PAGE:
Mary Birmingham, Curator Mari D’Alessandro, Director of Programs & Communications Ernie Palatucci, Director of Finance & Operations Nancy Shannon, Director of Development Rupert Adams, Building Superintendent Vanessa Batista, Studio School Manager Fabiana Bloom, Membership & Special Events Manager Cara Bramson, Programs Manager Jen Doninger, Customer Relations Associate Deborah Farley, Customer Relations Associate Monica Finkel, Operations Manager Jessica Gardner, Membership & Special Events Associate Yadira Hernandez N., Exhibitions Associate Bruce Lyons, Communications & Marketing Manager Kristin Maizenaski, Design & Publications Coordinator Amber Nelson, Studio School Associate Alice Mateychak, Customer Relations Associate Teresa Mendez, Customer Relations Associate Katherine Murdock, Exhibitions Manager Leon Norris, Custodian Lisa Owens, Customer Relations Associate Barbara Smith, Registrar Pat Tiedeman, Accountant Lan Wei, Bookkeeper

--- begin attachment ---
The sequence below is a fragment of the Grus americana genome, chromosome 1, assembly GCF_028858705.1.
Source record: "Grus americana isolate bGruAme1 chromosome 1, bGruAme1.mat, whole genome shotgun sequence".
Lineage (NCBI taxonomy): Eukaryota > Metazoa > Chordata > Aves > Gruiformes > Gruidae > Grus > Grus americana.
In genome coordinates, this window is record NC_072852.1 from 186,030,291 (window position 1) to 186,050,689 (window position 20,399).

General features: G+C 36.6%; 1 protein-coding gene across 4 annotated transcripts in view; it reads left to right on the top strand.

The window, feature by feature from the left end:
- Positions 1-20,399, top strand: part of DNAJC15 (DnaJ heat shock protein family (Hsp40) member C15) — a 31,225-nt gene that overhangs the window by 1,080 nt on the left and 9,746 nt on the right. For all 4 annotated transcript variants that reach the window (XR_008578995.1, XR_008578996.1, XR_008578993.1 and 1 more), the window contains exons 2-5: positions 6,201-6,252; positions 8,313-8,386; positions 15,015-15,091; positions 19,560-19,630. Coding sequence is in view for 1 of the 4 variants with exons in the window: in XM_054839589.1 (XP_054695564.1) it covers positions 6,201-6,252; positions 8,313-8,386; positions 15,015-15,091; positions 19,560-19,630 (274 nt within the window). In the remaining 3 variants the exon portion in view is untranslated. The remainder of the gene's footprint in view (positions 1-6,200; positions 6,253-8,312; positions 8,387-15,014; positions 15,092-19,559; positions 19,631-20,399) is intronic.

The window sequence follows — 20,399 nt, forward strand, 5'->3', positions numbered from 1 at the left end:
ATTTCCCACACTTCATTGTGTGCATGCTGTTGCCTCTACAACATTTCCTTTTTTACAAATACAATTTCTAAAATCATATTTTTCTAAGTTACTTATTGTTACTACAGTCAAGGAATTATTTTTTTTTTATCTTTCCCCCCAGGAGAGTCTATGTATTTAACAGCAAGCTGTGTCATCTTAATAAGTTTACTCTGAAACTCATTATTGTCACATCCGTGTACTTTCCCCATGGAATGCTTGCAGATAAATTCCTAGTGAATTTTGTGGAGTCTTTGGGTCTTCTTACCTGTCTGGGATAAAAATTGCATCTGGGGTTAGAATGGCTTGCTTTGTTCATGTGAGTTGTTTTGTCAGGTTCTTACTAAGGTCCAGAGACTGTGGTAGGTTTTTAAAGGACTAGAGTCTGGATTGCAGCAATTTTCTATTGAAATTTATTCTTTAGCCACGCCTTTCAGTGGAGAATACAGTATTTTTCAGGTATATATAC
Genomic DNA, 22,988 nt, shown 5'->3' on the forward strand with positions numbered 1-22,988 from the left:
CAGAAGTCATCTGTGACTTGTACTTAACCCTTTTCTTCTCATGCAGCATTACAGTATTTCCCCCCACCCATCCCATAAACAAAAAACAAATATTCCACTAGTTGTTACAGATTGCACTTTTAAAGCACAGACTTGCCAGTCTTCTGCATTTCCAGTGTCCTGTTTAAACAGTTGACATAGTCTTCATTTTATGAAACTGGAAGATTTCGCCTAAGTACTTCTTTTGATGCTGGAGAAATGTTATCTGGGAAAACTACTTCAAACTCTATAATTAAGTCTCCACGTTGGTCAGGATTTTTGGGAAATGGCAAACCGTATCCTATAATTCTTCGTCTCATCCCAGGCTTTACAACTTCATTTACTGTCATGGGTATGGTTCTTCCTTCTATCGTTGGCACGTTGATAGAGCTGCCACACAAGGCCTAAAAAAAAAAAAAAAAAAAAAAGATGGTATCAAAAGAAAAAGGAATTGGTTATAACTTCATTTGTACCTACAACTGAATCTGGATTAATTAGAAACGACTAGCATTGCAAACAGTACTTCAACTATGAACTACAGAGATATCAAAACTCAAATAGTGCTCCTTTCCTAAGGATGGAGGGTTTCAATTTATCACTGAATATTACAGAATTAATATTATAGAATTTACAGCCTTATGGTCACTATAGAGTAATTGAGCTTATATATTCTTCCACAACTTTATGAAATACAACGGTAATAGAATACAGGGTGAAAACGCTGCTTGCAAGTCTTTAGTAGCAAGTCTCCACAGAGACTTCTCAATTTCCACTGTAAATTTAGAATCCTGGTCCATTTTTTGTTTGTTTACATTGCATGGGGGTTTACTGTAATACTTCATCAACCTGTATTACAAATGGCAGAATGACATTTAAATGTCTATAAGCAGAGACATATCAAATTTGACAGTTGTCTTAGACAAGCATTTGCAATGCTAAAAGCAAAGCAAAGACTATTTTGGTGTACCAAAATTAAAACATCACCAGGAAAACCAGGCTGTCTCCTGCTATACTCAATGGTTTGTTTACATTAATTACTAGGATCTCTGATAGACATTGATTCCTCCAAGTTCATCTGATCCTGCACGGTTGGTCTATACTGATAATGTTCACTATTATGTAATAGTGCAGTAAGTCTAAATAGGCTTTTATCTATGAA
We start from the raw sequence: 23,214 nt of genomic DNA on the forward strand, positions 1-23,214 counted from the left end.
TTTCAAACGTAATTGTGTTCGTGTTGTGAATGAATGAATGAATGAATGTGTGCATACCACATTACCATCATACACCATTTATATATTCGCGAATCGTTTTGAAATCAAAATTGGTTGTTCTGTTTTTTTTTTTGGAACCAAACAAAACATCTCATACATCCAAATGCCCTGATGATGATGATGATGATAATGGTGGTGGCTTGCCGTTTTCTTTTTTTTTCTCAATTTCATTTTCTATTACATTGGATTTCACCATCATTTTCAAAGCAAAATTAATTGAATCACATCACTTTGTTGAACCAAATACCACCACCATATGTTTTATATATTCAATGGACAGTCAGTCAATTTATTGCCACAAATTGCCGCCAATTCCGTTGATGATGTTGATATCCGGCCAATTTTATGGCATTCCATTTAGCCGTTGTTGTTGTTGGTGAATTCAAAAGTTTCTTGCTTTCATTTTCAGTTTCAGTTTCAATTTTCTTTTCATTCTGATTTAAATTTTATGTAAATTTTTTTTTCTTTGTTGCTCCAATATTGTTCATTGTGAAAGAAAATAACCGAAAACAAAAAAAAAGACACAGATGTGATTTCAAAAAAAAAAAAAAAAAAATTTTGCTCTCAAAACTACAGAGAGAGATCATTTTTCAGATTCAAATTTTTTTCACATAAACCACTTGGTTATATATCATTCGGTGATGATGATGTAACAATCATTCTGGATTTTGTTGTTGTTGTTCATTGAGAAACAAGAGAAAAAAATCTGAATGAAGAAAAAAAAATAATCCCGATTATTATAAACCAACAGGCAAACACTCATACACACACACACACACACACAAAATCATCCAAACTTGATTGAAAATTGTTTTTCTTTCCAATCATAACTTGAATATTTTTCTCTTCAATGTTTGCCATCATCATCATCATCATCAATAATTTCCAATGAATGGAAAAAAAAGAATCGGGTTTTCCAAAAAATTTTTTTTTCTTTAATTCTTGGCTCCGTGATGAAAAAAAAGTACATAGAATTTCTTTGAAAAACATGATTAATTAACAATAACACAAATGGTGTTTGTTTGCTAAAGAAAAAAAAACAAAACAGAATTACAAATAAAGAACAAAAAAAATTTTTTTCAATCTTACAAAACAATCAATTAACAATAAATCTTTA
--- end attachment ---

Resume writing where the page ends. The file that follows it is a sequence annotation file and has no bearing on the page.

68 Elm Street, Summit, NJ 07901 908.273.9121 Gallery Hours: Monday, Tuesday, Wednesday & Friday: 10 am – 5 pm Thursday: 10 am – 8 pm; Saturday & Sunday: 11 am – 4 pm

Major support for the Visual Arts Center of New Jersey is provided in part by the New Jersey State Council on the Arts/Department of State, a Partner Agency of the National Endowment for the Arts, the Geraldine R. Dodge Foundation, and Art Center members and donors. To learn more about Art Center programs, visit our website at or call 908.273.9121.

Colophon Design by Kristin Maizenaski Printed by Lancaster Reprographics Š 2011, Visual Arts Center of New Jersey ISBN: 978-0-925915-38-2